I’ve had a Nikon FM for forty years, as long as I’ve been shooting. The first was my dad’s; after it was stolen, I bought one from eBay. These days the default lens on it is a Nikkor 35mm F2 AF-D; the “D” series work with Nikon’s digital and film bodies. The combo is almost too competent: while BW photography introduces a layer of abstraction, color photos are dead literal. There’s a fine line between “compelling” and “postcard”.
That’s where Film Washi’s “X” comes in. They claim to be the smallest film company in the world, a one-man operation working out of three shipping containers in Brittany. They make various “interesting” films, including some BW emulsions hand coated on Japanese papers, hence their name. “X” is their only color offering. Unlike other color print films, it lacks the orange masking layer (although the film base is not transparent). The results are exceptional sharpness, soft, creamy highlights that go on forever, and a “retro” color palate.
Film Washi usually tells us where they get the unusual film stocks they repackage, but they’re closed-mouthed about the source of X. Googling suggests it’s an aerial mapping film such as Kodak Aerocolor. Kodak’s data sheet says Aerocolor comes in two hundred fifty foot rolls nine inches wide, so it’s worth paying someone to cut and package it; It’s priced competitively with Kodak Ektar or Portra 160.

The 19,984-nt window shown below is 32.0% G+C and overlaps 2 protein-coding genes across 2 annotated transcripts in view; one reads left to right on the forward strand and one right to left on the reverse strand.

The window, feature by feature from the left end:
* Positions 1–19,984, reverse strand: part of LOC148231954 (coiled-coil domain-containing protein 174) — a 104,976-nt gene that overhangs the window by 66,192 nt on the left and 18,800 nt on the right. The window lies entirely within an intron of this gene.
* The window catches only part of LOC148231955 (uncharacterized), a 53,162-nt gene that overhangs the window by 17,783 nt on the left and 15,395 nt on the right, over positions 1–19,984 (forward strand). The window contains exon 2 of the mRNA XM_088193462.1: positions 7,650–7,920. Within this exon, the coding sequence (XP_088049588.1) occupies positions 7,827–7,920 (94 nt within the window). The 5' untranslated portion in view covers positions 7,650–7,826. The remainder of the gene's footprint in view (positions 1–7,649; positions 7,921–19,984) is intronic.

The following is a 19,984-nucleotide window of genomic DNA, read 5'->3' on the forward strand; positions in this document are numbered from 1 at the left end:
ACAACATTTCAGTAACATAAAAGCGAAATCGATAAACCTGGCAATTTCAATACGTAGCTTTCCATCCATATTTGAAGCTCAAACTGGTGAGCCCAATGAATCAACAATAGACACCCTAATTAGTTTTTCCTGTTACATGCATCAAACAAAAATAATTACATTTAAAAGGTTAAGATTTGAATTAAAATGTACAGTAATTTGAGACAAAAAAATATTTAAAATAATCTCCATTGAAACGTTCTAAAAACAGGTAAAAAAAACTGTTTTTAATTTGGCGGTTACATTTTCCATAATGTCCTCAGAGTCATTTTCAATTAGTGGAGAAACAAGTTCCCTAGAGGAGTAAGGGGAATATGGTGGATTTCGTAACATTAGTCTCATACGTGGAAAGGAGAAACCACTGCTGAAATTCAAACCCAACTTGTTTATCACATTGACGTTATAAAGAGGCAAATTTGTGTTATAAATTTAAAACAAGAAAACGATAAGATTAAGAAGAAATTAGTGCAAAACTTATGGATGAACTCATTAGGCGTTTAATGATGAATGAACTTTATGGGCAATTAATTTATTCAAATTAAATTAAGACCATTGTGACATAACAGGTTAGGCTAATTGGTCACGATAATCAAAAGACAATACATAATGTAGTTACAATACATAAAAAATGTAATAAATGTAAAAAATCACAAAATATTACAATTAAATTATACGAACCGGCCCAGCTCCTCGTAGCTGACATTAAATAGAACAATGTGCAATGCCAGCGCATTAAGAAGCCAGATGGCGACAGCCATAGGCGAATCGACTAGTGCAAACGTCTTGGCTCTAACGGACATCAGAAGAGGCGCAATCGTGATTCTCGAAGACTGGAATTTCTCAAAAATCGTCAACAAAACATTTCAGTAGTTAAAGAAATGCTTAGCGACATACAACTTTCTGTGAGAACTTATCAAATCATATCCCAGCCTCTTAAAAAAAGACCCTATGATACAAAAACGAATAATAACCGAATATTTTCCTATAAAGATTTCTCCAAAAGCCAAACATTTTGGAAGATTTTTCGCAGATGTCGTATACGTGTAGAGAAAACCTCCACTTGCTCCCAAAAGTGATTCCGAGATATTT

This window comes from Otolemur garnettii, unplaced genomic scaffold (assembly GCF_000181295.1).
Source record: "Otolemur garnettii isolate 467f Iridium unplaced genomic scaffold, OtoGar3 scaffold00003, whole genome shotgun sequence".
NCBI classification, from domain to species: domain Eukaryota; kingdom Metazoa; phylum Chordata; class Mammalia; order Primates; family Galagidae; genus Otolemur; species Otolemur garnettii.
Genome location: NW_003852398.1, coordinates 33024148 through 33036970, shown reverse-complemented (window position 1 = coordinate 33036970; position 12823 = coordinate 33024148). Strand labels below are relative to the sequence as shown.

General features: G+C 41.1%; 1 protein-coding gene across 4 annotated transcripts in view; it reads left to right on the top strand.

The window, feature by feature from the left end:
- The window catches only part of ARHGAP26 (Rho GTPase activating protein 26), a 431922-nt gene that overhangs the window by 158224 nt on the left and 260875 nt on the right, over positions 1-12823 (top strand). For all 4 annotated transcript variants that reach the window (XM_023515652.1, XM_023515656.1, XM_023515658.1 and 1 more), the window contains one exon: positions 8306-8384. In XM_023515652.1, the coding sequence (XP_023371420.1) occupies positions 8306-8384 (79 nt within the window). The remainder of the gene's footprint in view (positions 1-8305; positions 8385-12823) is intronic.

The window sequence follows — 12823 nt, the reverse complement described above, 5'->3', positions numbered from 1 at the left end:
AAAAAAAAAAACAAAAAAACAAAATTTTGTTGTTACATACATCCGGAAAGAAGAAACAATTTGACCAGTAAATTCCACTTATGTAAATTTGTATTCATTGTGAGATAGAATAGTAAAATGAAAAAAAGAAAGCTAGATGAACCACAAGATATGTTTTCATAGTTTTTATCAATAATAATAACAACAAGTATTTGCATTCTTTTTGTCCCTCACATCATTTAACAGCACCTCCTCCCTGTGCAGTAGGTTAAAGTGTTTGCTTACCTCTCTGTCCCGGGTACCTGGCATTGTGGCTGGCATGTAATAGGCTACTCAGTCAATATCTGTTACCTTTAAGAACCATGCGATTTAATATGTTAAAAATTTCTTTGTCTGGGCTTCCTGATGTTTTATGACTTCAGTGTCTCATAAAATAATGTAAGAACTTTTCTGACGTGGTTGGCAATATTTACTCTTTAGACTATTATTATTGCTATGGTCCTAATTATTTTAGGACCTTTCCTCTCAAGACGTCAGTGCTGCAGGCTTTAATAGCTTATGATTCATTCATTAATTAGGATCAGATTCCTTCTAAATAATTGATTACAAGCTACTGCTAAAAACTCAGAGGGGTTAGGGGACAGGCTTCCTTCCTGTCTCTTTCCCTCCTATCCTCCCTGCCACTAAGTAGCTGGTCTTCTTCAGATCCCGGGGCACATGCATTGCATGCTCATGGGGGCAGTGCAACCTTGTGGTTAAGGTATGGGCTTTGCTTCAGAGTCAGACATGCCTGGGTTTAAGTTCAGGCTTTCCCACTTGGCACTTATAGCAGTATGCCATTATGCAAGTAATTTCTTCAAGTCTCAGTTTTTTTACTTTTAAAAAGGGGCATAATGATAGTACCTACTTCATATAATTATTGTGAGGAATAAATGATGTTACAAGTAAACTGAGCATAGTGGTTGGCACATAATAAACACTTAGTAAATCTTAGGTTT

I live in Manhattan’s Washington Heights and spent a week shooting this roll, which included a ride downtown on the Hudson River bike path and a Thanksgiving trip to the suburbs of DC.
This shot of a long-abandoned ferry terminal shows how wonderfully the film captured details in the hazy, late morning sun as the fog lifted; the background has a “painterly” feeling, probably due to the film’s extended red sensitivity.
This one, taken at the South Street Seaport Museum, shows X’s ability to render “retro” colors:
Speaking of retro, one of my friends bought a house from an elderly man’s estate. He moved in and left everything as it was, a time capsule of suburban life circa 1960:
The colors stay neutral even under overcast skies:
Another great thing about “X” is its long, long tonal range. This shot of Secaucus Junction renders the shadowy underground part of the platform as well as in direct sunlight:
I really like this product. It’s got a distinctive look that isn’t gimmicky. The only films that (sort of) compete in this space are Kodak’s Vision 3 cinema films, which are also fine-grained and have long tonal scales. But they require ECN2 processing, which means either mailing them somewhere or a long subway ride to Brooklyn.
Ideally, I’d like to shoot X with my Exakta VX and its stable of single-coated lenses (which already have a “retro” look), but that will have to wait until the VX gets back from the repair shop.
My other request? This stuff in medium format would be awesome. Could we have that, pretty please?
Steve Fretz has been photographing for forty years. See more of his work at https://www.flickr.com/photos/stevefretz/
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